Seismic imaging with remote sensing - oil and gas exploration and well maintenance

Seismic imaging for exploration/monitoring purpose is a large-scale computational problem. First, it involves a large amount of seismic measurements, with 10,000’s of experiments, every experiment shooting in 10,000’s of channels, each channel containing a time-series recording. This adds up to 10’s of Tbyte of data. Next, the imaging process is a computationally heavy process that can easily take weeks to months, especially if run in an inversion mode, where the model parameters (the subsurface reflectivity image and propagation velocity model) should be updated to fit the data. In addition to the computational challenges, there is ill-posedness of the inverse problem. We foresee that AI can assist in bringing in a priori knowledge - such as satellite data and geologic constraints - in a proper way such that the inverse problem is sped up and optimally steered into physically consistent solutions.


Figure 1: Schematic of Deep Learning Neural Network approach to assist seismic inversion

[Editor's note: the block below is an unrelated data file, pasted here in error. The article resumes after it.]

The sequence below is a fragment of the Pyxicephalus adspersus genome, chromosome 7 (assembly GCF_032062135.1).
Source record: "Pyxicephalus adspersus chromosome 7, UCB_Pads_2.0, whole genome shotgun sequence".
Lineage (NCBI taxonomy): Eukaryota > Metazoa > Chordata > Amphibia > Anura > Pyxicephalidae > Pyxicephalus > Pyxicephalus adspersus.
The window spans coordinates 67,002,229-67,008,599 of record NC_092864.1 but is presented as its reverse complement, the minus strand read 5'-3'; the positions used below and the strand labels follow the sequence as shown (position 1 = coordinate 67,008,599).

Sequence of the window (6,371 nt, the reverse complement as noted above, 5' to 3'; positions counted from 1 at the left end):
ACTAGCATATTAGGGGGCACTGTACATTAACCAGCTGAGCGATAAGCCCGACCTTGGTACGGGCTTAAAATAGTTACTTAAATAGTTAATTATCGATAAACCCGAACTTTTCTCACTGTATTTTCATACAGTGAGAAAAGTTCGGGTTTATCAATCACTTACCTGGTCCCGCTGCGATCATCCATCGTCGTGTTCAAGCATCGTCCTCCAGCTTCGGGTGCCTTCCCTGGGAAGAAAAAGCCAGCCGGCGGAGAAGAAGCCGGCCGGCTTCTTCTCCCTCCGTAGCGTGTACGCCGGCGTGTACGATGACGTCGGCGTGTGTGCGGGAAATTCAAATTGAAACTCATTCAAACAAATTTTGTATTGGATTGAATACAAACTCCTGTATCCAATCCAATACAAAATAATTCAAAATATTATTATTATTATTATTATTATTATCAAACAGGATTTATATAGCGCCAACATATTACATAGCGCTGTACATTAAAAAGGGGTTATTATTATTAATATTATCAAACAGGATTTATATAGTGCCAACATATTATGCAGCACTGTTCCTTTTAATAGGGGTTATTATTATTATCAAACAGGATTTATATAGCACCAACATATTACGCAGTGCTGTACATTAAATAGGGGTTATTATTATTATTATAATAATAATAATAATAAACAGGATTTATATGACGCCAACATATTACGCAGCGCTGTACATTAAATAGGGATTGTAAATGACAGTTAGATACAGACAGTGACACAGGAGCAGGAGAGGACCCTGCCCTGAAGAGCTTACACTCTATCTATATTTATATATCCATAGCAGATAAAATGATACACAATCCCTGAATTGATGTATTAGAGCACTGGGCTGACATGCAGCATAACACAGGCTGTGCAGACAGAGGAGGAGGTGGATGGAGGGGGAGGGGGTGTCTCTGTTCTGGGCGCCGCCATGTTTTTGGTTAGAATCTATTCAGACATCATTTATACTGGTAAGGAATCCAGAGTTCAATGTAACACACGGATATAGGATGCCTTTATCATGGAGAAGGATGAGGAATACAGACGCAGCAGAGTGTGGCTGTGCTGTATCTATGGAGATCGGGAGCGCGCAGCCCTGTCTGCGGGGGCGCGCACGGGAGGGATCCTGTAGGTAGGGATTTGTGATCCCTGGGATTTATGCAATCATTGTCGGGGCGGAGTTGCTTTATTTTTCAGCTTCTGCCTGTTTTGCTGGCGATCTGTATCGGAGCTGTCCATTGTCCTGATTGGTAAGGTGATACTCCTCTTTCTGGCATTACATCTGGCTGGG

Figure 2: 3D seismic image of a subsurface salt structure

Remote sensing is an effective technique that can reduce the high costs related to oil and gas exploration and monitoring missions. It can detect and observe the characteristics of the Earth's surface by measuring its reflected and emitted radiation at a distance (typically from satellite or aircraft platforms). Remote sensing images include very detailed spatial, spectral and temporal information that can be integrated in other exploration tools, e.g. seismic imaging, well, gravity, magnetic data, etc. Modern Earth observation programs provide free and dense remote sensing image time series (images regularly acquired on the same areas at different times), which enable a systematic global monitoring of e.g. hydrocarbon seepage phenomena, but also demand significant computational requirements.

Figure 3: Snapshot of a simulated acoustic wavefield in a complex subsurface salt structure


Figure 4: Satellite image, showing the different geologic features that can assist seismic subsurface imaging (Photo by USGS on Unsplash)

Computation-based Science and Technology Research Center, The Cyprus Institute
20 Konstantinou Kavafi Street, 2121, Nicosia (Cyprus)